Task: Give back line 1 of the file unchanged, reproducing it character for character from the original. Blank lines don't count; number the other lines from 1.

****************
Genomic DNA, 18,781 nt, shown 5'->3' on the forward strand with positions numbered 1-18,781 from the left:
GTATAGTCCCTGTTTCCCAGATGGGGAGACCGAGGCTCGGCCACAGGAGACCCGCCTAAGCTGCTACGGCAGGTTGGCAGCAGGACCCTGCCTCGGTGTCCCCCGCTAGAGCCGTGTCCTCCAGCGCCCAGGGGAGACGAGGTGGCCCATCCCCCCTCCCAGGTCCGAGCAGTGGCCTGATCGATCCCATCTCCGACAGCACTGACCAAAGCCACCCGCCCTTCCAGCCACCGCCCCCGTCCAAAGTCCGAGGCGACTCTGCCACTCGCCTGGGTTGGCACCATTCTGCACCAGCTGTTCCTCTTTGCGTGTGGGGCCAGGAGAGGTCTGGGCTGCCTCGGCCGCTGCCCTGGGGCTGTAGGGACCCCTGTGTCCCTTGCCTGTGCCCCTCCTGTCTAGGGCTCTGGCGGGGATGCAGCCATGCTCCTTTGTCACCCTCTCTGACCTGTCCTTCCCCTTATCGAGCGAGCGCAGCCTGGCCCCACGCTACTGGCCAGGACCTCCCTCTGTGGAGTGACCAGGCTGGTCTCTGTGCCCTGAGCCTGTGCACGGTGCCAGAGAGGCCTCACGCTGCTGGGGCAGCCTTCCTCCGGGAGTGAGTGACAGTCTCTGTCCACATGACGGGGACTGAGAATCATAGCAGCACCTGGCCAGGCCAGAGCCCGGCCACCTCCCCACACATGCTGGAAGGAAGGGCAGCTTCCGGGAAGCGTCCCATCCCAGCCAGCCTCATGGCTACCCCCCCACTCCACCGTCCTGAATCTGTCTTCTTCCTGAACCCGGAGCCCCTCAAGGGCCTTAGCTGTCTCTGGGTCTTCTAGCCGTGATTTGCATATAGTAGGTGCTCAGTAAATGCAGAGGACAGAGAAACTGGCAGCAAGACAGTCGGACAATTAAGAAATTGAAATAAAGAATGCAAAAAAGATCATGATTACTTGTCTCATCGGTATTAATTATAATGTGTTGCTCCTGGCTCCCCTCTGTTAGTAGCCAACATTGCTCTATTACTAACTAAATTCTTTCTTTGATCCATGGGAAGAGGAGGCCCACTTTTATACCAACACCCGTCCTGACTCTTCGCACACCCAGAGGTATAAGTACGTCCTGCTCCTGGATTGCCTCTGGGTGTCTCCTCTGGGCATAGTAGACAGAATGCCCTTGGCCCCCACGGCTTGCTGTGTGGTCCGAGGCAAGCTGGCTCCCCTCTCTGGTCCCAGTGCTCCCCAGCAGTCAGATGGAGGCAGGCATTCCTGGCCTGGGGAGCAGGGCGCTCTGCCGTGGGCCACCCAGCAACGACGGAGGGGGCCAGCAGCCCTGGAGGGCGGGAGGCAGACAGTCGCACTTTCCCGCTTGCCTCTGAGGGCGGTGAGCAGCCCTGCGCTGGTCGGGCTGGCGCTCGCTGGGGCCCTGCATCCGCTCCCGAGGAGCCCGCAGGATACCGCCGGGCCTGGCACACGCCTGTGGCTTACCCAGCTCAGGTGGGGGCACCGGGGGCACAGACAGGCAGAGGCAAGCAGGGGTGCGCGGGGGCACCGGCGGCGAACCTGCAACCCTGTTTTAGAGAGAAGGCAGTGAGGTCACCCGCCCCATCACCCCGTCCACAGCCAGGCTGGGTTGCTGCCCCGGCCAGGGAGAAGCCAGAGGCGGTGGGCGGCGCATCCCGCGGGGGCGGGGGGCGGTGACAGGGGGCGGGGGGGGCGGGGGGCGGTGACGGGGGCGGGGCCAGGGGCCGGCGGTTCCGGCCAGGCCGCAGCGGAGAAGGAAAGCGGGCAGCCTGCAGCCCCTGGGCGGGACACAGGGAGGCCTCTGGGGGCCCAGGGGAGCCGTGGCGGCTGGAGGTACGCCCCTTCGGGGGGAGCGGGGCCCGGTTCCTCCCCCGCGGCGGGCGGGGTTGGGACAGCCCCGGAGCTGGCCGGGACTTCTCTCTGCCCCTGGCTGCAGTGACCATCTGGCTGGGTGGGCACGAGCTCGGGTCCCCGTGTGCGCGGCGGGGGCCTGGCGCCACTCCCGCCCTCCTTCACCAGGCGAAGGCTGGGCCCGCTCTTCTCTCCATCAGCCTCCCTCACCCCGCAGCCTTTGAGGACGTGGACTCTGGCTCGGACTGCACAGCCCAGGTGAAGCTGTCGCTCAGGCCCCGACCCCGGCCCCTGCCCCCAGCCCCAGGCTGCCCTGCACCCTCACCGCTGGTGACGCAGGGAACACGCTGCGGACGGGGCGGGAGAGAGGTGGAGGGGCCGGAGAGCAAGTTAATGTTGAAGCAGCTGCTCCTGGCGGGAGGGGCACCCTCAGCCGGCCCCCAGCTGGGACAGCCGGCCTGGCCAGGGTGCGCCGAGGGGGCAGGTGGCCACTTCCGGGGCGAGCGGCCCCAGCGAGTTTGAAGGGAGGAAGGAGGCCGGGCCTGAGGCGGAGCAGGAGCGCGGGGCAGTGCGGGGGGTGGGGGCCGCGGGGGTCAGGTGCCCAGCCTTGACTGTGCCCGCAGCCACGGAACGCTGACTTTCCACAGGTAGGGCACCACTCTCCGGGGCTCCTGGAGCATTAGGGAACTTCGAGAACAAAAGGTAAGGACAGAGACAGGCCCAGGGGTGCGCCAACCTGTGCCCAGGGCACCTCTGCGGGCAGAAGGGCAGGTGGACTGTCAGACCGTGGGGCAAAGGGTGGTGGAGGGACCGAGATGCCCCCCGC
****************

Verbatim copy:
Genomic DNA, 18,781 nt, shown 5'->3' on the forward strand with positions numbered 1-18,781 from the left: